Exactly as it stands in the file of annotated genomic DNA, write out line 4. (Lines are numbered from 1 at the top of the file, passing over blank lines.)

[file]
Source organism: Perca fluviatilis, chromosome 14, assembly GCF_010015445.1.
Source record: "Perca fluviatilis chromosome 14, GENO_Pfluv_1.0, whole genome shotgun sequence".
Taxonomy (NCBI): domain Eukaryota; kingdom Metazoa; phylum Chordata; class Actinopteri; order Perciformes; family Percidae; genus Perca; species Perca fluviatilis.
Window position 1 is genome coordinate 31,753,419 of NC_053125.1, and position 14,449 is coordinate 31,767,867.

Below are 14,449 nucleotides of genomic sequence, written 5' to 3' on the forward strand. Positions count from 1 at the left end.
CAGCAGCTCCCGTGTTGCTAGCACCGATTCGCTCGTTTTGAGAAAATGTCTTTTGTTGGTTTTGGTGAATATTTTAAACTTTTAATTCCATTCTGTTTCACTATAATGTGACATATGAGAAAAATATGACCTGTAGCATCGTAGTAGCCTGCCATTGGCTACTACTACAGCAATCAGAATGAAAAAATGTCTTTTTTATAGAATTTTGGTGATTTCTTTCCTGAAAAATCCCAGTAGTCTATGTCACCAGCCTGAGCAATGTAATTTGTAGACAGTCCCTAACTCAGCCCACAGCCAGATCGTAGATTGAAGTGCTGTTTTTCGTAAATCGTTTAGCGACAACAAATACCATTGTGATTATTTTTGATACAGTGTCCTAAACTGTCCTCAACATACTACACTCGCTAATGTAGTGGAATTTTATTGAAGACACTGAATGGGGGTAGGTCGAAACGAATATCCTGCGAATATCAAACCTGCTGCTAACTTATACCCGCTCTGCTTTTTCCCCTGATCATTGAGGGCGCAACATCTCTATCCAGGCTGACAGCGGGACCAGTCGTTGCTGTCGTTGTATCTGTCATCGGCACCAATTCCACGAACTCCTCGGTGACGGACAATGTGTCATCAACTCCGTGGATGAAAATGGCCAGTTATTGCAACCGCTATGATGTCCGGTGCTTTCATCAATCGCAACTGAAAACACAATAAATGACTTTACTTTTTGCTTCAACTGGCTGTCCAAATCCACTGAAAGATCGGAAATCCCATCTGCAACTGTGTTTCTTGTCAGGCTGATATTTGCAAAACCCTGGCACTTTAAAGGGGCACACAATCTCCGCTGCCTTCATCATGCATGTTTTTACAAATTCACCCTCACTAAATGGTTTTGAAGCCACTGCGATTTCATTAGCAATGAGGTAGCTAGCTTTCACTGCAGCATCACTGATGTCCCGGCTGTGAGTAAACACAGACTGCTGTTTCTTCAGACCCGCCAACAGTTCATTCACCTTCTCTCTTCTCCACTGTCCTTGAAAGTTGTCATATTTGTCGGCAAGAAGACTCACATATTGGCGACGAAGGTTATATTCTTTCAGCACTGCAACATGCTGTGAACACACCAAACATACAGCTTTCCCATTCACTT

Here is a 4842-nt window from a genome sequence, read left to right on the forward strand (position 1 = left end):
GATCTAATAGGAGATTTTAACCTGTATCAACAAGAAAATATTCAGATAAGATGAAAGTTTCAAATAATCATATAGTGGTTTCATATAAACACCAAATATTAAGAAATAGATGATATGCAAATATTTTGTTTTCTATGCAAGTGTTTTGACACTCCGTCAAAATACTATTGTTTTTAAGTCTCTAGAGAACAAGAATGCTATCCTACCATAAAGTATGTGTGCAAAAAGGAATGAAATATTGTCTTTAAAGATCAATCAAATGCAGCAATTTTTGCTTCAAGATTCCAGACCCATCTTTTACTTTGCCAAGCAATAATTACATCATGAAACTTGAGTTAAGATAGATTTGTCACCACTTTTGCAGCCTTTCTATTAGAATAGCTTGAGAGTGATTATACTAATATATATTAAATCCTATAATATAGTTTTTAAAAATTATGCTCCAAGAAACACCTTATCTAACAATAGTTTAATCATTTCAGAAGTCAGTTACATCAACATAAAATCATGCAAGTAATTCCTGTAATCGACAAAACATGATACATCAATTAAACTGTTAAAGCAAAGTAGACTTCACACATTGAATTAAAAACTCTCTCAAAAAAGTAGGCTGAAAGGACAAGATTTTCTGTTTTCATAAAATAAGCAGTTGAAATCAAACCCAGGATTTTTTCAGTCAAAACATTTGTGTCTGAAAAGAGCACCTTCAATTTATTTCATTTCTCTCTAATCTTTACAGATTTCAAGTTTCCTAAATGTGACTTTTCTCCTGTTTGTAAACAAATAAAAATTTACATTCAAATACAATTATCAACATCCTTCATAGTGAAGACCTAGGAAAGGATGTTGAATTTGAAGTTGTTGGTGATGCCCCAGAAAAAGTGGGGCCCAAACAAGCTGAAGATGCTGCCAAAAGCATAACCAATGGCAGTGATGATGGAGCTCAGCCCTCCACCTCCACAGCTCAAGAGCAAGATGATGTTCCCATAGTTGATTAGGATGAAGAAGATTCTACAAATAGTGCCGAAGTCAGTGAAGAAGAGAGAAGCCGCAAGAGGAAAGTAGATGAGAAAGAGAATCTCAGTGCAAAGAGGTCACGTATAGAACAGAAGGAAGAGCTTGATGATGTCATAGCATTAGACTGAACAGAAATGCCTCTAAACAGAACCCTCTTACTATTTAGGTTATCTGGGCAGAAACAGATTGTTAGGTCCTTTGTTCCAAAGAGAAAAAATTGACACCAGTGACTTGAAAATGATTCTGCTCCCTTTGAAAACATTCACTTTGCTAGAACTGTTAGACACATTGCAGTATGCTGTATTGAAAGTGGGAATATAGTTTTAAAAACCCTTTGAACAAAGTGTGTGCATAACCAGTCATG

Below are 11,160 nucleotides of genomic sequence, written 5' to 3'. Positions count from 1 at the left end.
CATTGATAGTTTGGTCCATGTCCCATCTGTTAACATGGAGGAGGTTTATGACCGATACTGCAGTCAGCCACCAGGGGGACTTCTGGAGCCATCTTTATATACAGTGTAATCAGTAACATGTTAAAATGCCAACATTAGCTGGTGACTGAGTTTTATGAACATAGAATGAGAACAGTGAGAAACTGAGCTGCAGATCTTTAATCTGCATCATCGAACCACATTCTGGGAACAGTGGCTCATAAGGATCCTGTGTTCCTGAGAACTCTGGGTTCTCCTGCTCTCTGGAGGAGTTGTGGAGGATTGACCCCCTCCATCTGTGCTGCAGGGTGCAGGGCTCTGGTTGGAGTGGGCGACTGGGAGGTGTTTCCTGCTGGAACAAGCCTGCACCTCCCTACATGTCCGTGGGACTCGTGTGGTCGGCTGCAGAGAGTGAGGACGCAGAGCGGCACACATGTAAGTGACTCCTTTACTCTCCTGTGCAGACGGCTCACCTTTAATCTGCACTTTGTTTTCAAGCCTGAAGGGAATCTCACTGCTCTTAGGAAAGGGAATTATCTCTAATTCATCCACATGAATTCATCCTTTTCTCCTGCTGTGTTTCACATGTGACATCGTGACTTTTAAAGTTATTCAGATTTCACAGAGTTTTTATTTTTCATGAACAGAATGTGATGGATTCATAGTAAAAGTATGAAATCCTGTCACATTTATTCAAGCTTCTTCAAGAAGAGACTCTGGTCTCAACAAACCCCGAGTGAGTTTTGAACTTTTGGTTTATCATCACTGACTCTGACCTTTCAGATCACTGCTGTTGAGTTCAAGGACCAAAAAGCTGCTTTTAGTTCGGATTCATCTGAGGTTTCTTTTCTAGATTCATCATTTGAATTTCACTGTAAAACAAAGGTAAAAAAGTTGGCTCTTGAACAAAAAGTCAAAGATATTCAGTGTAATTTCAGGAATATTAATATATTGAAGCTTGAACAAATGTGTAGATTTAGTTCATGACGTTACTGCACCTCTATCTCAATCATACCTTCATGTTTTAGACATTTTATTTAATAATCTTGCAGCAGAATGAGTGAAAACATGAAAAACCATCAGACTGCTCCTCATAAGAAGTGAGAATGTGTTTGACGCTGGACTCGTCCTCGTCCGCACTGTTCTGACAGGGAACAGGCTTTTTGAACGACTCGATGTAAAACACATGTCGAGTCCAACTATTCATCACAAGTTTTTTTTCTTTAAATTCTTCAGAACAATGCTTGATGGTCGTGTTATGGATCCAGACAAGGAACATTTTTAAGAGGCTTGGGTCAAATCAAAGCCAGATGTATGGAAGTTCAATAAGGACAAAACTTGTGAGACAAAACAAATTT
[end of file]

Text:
Window position 1 is genome coordinate 31,753,419 of NC_053125.1, and position 14,449 is coordinate 31,767,867.